Cardiac injury among hospitalized Covid-19 patients tied to higher risk of death in new study

Most of the people with the novel coronavirus aren't dying, but the disease can be lethal to some. CNN's Elizabeth Cohen explains how the virus can become deadly. Watch the latest videos on Covid-19.

Posted: Mar 27, 2020 12:00 PM
Updated: Mar 27, 2020 12:00 PM

Heart injury could be a common condition in patients hospitalized with Covid-19, according to a new study that also shows it's linked to a greater risk of death among those patients.

The study, published in the medical journal JAMA Cardiology on Wednesday, found that among a group of Covid-19 patients hospitalized in Wuhan China, 19.7% suffered cardiac injury, which was found to be a risk factor for dying in the hospital.

Cardiac injury, also referred to as myocardial injury, occurs when there is damage to the heart muscle, and such damage can occur when blood flow to the heart is reduced -- which is what causes a heart attack.

Cardiac damage and higher risk of early death

The new study, conducted from January to February, included data on 416 adults who were confirmed to have Covid-19 and were hospitalized at Renmin Hospital of Wuhan University in China.

The data showed that 82 of the patients, or 19.7%, had cardiac injury and 334 patients, or 80.3%, did not. Cardiac injury is defined by an elevation of a protein called troponin that can be measured in the blood, according to the American Heart Association. Troponin and other biomarkers were used to identify cardiac injury in the study.

"An elevated troponin doesn't always mean a heart attack but it does mean myocardial injury or heart damage," said Dr. Erin Michos, the associate director of preventive cardiology at Johns Hopkins Medicine in Baltimore, who was not involved in the study.

The data also revealed that the death rate was higher among patients with cardiac injury versus those without: 42 of the patients with cardiac injury, or 51.2%, died versus 15 of those without, or 4.5%.

"We know that cardiac damage is a marker for more mortality," Michos said. "This study clearly showed that even after you account for age and pre-existing cardiovascular disease, there was a still four-fold increased risk of dying. That's really important."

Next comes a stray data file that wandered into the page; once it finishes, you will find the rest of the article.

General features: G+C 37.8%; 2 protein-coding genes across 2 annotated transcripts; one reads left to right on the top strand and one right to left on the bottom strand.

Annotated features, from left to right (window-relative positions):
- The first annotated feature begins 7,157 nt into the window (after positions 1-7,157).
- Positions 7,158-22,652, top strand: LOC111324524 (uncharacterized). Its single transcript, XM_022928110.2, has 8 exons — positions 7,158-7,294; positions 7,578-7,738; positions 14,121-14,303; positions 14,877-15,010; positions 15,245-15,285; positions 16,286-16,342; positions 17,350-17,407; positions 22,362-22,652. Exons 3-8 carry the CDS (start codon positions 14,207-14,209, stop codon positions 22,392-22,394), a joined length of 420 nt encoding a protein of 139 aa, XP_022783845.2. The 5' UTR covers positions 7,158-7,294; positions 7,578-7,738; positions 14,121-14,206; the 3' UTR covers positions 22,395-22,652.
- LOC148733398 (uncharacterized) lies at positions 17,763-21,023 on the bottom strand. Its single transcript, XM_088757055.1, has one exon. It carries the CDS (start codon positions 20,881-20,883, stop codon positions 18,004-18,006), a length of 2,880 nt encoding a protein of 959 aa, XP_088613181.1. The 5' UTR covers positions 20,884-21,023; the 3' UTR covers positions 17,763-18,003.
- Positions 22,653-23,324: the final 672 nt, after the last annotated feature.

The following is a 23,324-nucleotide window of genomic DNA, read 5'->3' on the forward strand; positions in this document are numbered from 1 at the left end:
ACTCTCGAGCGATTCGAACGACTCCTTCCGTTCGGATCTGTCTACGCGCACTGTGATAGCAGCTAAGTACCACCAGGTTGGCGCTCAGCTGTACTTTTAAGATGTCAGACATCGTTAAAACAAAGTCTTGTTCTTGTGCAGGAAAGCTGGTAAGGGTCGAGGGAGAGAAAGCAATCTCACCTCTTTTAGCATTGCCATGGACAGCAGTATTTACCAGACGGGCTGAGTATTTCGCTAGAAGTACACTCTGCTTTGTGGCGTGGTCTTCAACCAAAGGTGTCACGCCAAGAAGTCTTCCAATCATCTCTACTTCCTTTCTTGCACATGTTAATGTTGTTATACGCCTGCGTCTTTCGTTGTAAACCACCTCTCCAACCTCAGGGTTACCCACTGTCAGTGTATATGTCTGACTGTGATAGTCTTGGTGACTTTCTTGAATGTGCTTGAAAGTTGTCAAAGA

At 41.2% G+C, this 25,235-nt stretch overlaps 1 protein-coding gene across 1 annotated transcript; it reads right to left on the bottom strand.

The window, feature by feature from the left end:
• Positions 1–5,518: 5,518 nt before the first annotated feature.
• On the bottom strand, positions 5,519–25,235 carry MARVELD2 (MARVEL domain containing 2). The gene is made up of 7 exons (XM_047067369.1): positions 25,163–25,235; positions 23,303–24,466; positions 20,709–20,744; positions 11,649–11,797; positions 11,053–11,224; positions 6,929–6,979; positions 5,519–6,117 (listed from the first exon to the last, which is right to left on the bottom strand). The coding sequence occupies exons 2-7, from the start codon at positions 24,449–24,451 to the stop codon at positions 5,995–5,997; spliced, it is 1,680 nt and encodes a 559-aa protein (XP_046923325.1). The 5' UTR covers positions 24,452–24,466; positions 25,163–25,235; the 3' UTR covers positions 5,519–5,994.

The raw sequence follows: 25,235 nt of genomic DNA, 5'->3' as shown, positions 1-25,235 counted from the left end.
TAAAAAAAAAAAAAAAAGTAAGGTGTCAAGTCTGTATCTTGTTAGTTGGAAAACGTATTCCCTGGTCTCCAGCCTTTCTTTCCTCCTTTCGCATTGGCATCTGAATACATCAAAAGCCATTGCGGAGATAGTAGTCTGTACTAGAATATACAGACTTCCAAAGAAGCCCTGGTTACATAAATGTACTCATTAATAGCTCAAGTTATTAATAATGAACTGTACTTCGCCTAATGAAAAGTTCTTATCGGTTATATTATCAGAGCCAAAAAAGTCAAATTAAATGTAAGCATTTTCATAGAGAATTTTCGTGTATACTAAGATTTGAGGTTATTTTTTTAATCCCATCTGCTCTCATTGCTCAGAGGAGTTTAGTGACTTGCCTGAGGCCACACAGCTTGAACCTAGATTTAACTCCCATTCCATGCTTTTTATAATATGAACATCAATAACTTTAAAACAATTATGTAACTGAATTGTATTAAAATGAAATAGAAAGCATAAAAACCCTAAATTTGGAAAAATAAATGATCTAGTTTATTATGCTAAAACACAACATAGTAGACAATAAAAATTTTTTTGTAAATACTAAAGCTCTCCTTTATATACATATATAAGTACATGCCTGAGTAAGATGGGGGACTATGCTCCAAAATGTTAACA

The new study had some limitations, including that the findings are based on observational data, and more research is needed to determine whether similar findings would emerge among a larger and more diverse group of Covid-19 patients.

Though the study showed cardiac injury is a common condition among patients hospitalized with Covid-19, it did not indicate whether Covid-19 directly causes cardiac injury. The mechanism of cardiac injury, or the process in which it occurs, among the patients with Covid-19 remains uncertain, and more evidence is needed to demonstrate whether Covid-19 directly injures the heart, the authors said.

"We need to figure out the mechanism of why do people with evidence of cardiac injury have higher morbidity or mortality? Is it related to the fact that they have underlying conditions that make them more susceptible to dying? Is it a marker of individuals that have a more robust immune response that is leading to heart damage?" said Michos of Johns Hopkins.

This and other studies suggest that those with elevated troponin, which measures cardiac injury, seem to be at a greater risk than when the elevation of other types of markers are present, such as inflammatory markers, Michos said.

The researchers also offered some ideas, writing in the study that people with preexisting cardiovascular diseases might be more susceptible to heart injury induced by Covid-19.

"Approximately 30% and 60% of patients with cardiac injury in the present study had a history of coronary heart disease and hypertension, respectively, which were significantly more prevalent than in those without cardiac injury," the researchers wrote in the study.

Also, acute inflammatory responses due to an infection can lead to reduced blood flow in patients with preexisting cardiovascular diseases, the researchers noted. They wrote that "based on these lines of evidence, we hypothesize that an intense inflammatory response superimposed on preexisting cardiovascular disease may precipitate cardiac injury."

Earlier this month, the American College of Cardiology released clinical guidance for cardiovascular care team professionals treating Covid-19 patients. In that guidance, the ACC noted that, so far, the case fatality rates for Covid-19 patients who also have cardiovascular disease is 10.5% and for those who also have hypertension, it's 6%.

A 'potentially important long-term issue'

The new study findings "make a lot of sense," Kevin Heffernan, director of the Human Performance Laboratory at Syracuse University in New York, who was not involved in the study, wrote in an email on Wednesday.